Maestro Review

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Rating: 2.5/5

Synopsis: 

Bradley Cooper has long been a talent included in Oscar conversations. It’s clear that his latest directorial effort is an attempt to showcase his skillset and win the coveted award. “Maestro” explores the relationship between Leonard Bernstein and his wife, Felicia. The film covers many stages of their life, including his illustrious music career, the weight of his success, his sexuality, her cancer, and the complex relationship they maintain throughout their lives. 

Positives:

There’s no doubt Bradley Cooper spent a great deal of effort paying attention to Bernstein’s persona. His performance showcases the commitment to his talent and craft. The time period is also very apparent. Cooper creates such nice set pieces to make sure the film felt like the time period in the story. This helps the audience feel as though we are experiencing Bernstein’s life in the time it was intended. Carey Mulligan was the performance worth highlighting here. Her commitment to Felicia’s role in Leonard’s life helped construct the complex dynamic between the two. 

The makeup department earned their paycheck as well. Each stage of Bernstein’s life requires an elaborate amount of physical reconstruction to Cooper’s appearance. He disappears in the role with great help from the prosthetics, which are top notch. I especially enjoyed seeing the work his crew did on the older version of Bernstein. Although I wasn’t crazy about the film, I’ll give Cooper credit for his dedication to telling the story in the format he did. Once the film’s third act commences and we see the couple in their older years, I found it much more interesting. The emotional scenes where Leonard cares for his ailing wife were the best in the whole movie. In general, I would say that the artsy crowd will likely enjoy the film more than other audiences. 

Negatives:

While there are some impressive aspects to the filmmaking, I can honestly say that “Maestro” was a slog to get through. It was one of the most strangely paced films I’ve seen all year. It’s not often I check my phone during a film (I usually have a rule against it) but I had to see how much longer the film would be as I sat through it. I couldn’t believe how little substance to the story there was in a movie that felt like an overlong college lecture. The characters are quite hollow and uninteresting, which is unfortunate during the exploration of such an accomplished musician. The way the characters interact with each other felt so pretentious and elitist to the point where normal audiences may feel alienated. It’s not a circumstance where a group of people in a different social crowd or background are simply different. No, they feel like they belong in a setting where their egos need stroking and their status needs recognition. I found it hard to connect with anyone which is a shame.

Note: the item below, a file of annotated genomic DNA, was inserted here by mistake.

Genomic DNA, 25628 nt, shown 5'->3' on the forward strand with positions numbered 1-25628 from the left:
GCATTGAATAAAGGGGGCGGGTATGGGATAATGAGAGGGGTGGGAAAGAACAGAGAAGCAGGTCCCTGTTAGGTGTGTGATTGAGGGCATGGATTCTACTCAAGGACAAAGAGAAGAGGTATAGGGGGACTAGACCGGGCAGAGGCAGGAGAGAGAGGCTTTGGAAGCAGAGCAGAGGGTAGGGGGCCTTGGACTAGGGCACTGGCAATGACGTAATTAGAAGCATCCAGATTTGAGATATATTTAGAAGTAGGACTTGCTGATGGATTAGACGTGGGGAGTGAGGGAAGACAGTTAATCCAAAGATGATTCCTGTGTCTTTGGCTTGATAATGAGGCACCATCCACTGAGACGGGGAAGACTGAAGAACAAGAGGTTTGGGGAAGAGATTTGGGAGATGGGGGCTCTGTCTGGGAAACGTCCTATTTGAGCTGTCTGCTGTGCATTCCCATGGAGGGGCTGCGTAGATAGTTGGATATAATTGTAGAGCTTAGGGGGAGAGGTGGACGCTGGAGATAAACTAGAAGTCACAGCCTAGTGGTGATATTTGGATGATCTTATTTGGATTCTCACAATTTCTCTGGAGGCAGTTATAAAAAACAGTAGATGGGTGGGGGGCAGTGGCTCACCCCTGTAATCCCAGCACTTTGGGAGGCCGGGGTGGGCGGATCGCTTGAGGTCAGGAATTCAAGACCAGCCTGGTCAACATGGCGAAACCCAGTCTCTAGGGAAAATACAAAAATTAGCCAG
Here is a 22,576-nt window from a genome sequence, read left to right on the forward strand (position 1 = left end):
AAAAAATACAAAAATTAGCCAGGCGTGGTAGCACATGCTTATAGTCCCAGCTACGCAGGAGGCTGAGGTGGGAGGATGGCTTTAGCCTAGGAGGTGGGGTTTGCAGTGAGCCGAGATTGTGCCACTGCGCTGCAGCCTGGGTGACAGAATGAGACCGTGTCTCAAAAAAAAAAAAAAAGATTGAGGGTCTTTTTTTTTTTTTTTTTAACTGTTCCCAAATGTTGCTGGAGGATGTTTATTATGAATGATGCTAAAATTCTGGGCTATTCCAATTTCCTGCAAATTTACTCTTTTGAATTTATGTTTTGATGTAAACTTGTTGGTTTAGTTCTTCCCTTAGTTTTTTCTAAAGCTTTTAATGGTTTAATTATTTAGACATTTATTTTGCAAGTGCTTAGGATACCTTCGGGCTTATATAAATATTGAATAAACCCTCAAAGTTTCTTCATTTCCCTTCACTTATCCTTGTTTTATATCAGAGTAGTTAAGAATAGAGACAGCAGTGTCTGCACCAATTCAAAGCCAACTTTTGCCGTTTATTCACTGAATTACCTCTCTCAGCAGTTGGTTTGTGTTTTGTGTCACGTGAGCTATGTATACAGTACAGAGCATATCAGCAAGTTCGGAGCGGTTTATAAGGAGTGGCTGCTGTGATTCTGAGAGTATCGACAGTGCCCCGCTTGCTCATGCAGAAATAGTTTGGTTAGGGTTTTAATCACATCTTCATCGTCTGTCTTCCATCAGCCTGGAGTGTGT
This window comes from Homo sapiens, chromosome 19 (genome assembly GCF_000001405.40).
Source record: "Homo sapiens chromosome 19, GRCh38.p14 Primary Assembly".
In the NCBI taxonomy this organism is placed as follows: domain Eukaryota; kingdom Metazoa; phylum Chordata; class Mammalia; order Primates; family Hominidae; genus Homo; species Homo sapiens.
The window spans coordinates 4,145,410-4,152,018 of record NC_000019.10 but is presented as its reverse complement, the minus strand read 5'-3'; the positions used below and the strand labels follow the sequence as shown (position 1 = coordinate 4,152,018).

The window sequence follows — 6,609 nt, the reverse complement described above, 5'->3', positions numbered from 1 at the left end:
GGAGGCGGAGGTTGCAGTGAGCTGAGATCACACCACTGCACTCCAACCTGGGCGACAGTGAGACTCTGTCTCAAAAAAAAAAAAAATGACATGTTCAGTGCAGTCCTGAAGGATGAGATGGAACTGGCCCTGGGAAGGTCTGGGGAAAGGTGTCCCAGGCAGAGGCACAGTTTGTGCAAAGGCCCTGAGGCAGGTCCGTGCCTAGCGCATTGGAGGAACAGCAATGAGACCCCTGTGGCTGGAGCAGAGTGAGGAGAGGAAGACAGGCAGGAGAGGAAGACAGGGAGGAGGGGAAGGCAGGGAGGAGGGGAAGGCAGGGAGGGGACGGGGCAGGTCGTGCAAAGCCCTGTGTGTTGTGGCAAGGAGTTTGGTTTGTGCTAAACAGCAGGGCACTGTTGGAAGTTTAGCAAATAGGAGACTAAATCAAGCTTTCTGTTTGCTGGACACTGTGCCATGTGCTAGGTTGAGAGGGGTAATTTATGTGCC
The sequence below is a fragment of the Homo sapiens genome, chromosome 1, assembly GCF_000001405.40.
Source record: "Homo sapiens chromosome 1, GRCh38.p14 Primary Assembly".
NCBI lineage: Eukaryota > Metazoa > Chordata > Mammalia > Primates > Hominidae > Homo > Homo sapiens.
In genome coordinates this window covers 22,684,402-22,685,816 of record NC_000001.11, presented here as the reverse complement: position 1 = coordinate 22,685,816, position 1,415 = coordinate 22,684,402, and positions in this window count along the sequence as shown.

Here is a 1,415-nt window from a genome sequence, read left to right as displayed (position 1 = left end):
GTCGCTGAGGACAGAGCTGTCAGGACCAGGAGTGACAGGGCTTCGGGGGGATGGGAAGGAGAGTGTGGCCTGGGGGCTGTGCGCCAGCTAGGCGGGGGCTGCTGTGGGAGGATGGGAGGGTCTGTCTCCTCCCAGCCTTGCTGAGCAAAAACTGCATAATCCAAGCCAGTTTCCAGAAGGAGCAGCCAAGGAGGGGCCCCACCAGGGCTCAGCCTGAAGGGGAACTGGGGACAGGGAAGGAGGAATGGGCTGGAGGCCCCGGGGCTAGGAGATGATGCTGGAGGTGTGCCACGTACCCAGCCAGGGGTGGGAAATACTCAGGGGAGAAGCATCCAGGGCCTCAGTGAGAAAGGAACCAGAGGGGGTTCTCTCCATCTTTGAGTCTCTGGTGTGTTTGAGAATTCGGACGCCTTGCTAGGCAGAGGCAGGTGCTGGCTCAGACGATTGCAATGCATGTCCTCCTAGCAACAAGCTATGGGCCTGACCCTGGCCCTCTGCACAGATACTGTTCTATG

The film changes from a black and white format to color later in the story. I don’t think this enhanced anything as there was not a clear reason why the transition was happening. Commitment to one or the other would have made the story feel less fractured. Some of the acting is over the top too. I’m no expert on Bernstein or anyone in his circle, but certain scenes are cartoonish with the over the top nature of the character exchanges. There is one scene in particular where Cooper’s performance was so wild that I wasn’t sure if it was impressive or downright hammy. The story is also pretty forgettable, which is unfortunate with the impressive biographical dramas about Freddy Mercury and Elvis recently. 

Conclusion:

“Maestro” is a skillfully made film that lavishes in the time period and stylistic choices from director Bradley Cooper. Unfortunately, it crumbles under its own ambition…trying to be a film that does it all. Instead of being one of the more memorable biographical dramas, it is one of the most forgettable. I think the crowd that enjoys music history or is curious about the work of Bernstein might find some enjoyment out of this, but all others should save themselves the trip.